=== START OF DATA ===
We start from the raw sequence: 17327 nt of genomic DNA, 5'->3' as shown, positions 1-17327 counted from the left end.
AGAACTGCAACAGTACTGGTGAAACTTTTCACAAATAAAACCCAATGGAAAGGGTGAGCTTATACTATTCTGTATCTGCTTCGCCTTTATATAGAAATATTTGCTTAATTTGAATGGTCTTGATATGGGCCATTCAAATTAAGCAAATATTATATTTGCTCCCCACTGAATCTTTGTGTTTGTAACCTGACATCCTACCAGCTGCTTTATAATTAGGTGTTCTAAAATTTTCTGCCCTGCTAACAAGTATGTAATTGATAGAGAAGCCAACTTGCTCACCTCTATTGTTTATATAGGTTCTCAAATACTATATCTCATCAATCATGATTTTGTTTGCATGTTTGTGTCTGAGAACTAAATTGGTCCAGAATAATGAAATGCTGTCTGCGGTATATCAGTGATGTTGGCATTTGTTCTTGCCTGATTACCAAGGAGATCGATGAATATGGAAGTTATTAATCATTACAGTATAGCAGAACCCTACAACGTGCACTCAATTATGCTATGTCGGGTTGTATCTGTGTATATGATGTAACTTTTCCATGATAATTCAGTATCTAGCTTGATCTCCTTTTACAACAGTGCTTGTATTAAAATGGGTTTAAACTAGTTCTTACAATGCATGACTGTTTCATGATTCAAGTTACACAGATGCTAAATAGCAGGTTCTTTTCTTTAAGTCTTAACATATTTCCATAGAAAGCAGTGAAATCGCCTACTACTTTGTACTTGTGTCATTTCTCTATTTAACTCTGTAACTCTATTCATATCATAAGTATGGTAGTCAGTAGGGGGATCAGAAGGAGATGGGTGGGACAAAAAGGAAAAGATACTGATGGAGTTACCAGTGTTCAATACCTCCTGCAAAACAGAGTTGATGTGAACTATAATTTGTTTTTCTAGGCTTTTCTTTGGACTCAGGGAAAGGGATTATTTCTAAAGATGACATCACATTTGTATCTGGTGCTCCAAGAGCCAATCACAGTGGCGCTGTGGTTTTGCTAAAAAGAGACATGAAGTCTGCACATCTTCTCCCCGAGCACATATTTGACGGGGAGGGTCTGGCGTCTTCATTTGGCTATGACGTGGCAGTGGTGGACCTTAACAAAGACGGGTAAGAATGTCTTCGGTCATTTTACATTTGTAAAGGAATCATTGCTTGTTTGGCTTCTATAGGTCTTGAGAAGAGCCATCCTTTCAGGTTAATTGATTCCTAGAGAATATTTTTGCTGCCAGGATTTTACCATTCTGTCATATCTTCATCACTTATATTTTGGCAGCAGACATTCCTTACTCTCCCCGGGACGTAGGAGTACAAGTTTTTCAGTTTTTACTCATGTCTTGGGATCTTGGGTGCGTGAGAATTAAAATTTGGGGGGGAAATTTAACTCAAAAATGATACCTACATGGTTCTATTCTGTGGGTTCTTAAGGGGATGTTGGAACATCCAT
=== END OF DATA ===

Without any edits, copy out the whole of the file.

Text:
We start from the raw sequence: 17327 nt of genomic DNA, 5'->3' as shown, positions 1-17327 counted from the left end.
AGAACTGCAACAGTACTGGTGAAACTTTTCACAAATAAAACCCAATGGAAAGGGTGAGCTTATACTATTCTGTATCTGCTTCGCCTTTATATAGAAATATTTGCTTAATTTGAATGGTCTTGATATGGGCCATTCAAATTAAGCAAATATTATATTTGCTCCCCACTGAATCTTTGTGTTTGTAACCTGACATCCTACCAGCTGCTTTATAATTAGGTGTTCTAAAATTTTCTGCCCTGCTAACAAGTATGTAATTGATAGAGAAGCCAACTTGCTCACCTCTATTGTTTATATAGGTTCTCAAATACTATATCTCATCAATCATGATTTTGTTTGCATGTTTGTGTCTGAGAACTAAATTGGTCCAGAATAATGAAATGCTGTCTGCGGTATATCAGTGATGTTGGCATTTGTTCTTGCCTGATTACCAAGGAGATCGATGAATATGGAAGTTATTAATCATTACAGTATAGCAGAACCCTACAACGTGCACTCAATTATGCTATGTCGGGTTGTATCTGTGTATATGATGTAACTTTTCCATGATAATTCAGTATCTAGCTTGATCTCCTTTTACAACAGTGCTTGTATTAAAATGGGTTTAAACTAGTTCTTACAATGCATGACTGTTTCATGATTCAAGTTACACAGATGCTAAATAGCAGGTTCTTTTCTTTAAGTCTTAACATATTTCCATAGAAAGCAGTGAAATCGCCTACTACTTTGTACTTGTGTCATTTCTCTATTTAACTCTGTAACTCTATTCATATCATAAGTATGGTAGTCAGTAGGGGGATCAGAAGGAGATGGGTGGGACAAAAAGGAAAAGATACTGATGGAGTTACCAGTGTTCAATACCTCCTGCAAAACAGAGTTGATGTGAACTATAATTTGTTTTTCTAGGCTTTTCTTTGGACTCAGGGAAAGGGATTATTTCTAAAGATGACATCACATTTGTATCTGGTGCTCCAAGAGCCAATCACAGTGGCGCTGTGGTTTTGCTAAAAAGAGACATGAAGTCTGCACATCTTCTCCCCGAGCACATATTTGACGGGGAGGGTCTGGCGTCTTCATTTGGCTATGACGTGGCAGTGGTGGACCTTAACAAAGACGGGTAAGAATGTCTTCGGTCATTTTACATTTGTAAAGGAATCATTGCTTGTTTGGCTTCTATAGGTCTTGAGAAGAGCCATCCTTTCAGGTTAATTGATTCCTAGAGAATATTTTTGCTGCCAGGATTTTACCATTCTGTCATATCTTCATCACTTATATTTTGGCAGCAGACATTCCTTACTCTCCCCGGGACGTAGGAGTACAAGTTTTTCAGTTTTTACTCATGTCTTGGGATCTTGGGTGCGTGAGAATTAAAATTTGGGGGGGAAATTTAACTCAAAAATGATACCTACATGGTTCTATTCTGTGGGTTCTTAAGGGGATGTTGGAACATCCAT